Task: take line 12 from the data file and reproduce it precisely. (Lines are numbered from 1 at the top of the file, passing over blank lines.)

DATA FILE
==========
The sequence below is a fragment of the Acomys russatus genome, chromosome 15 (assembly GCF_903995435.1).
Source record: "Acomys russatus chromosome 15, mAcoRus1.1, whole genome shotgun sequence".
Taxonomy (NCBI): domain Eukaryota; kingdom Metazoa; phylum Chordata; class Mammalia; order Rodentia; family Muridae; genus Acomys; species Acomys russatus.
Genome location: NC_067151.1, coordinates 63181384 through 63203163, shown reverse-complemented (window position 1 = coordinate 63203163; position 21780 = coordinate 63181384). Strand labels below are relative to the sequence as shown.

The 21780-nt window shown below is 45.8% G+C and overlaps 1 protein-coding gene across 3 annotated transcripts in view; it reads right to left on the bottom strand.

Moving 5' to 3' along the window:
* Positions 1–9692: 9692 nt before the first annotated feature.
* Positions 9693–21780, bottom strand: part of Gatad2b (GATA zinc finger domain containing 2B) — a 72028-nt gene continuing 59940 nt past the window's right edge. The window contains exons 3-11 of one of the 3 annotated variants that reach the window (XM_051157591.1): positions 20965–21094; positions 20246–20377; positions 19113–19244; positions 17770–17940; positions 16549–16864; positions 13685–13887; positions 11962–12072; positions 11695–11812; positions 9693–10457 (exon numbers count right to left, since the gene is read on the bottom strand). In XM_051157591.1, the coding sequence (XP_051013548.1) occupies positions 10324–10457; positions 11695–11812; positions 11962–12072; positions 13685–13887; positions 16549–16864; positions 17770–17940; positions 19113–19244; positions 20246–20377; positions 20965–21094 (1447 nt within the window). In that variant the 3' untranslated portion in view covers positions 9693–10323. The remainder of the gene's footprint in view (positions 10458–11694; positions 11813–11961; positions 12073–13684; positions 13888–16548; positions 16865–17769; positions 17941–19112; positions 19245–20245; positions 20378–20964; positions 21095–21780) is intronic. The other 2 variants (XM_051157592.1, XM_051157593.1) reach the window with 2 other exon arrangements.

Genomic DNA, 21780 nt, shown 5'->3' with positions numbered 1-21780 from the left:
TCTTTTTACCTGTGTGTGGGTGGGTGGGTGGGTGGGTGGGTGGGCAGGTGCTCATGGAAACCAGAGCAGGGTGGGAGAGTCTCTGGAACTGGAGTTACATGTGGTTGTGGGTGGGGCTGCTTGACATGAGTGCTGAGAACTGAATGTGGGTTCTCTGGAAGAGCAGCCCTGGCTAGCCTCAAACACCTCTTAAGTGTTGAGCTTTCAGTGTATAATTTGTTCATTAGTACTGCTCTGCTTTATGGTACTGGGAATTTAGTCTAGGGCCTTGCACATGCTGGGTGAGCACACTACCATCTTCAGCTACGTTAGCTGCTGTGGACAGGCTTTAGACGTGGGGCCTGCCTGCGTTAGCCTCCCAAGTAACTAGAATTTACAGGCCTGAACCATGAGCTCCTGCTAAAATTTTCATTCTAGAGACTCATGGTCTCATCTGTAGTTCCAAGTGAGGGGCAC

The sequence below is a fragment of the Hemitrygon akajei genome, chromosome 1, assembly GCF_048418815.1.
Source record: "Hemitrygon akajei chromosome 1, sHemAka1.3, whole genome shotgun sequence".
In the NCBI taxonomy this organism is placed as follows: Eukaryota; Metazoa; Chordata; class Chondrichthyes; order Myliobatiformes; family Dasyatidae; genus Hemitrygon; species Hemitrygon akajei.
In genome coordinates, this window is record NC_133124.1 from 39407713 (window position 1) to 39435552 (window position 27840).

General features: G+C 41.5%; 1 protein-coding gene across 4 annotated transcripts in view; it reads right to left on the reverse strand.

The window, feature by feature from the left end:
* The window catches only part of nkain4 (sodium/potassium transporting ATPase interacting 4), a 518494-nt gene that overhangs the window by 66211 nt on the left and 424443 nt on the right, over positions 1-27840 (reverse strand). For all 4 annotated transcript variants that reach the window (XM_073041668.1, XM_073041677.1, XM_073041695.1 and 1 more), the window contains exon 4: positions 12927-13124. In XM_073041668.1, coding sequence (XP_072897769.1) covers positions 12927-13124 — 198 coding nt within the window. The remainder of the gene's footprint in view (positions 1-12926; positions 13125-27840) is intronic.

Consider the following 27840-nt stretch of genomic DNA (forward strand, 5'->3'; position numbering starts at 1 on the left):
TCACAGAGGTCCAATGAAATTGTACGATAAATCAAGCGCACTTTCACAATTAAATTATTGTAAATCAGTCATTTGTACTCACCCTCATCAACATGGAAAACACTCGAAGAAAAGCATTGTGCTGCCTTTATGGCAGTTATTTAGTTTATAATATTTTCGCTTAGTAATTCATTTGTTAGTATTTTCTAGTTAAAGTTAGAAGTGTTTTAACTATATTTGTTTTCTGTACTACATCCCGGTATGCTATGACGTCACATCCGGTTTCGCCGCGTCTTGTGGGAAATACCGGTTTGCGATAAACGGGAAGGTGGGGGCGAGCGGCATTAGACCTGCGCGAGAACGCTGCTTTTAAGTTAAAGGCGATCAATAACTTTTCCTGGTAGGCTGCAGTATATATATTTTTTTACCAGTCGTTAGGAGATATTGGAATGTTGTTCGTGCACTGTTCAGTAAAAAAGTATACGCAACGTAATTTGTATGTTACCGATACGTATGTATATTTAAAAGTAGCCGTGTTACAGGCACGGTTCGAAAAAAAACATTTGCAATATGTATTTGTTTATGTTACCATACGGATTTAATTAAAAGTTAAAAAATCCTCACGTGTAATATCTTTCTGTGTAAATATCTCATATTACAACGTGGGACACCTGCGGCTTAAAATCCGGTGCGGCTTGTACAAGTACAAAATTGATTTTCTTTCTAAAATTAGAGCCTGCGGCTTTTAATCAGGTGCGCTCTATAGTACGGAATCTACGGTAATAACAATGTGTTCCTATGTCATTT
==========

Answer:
Source record: "Hemitrygon akajei chromosome 1, sHemAka1.3, whole genome shotgun sequence".